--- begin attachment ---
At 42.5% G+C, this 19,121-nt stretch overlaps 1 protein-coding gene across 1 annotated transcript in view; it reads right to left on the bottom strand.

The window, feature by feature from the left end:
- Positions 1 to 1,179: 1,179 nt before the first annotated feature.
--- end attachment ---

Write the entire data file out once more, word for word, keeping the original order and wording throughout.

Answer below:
At 42.5% G+C, this 19,121-nt stretch overlaps 1 protein-coding gene across 1 annotated transcript in view; it reads right to left on the bottom strand.

The window, feature by feature from the left end:
- Positions 1 to 1,179: 1,179 nt before the first annotated feature.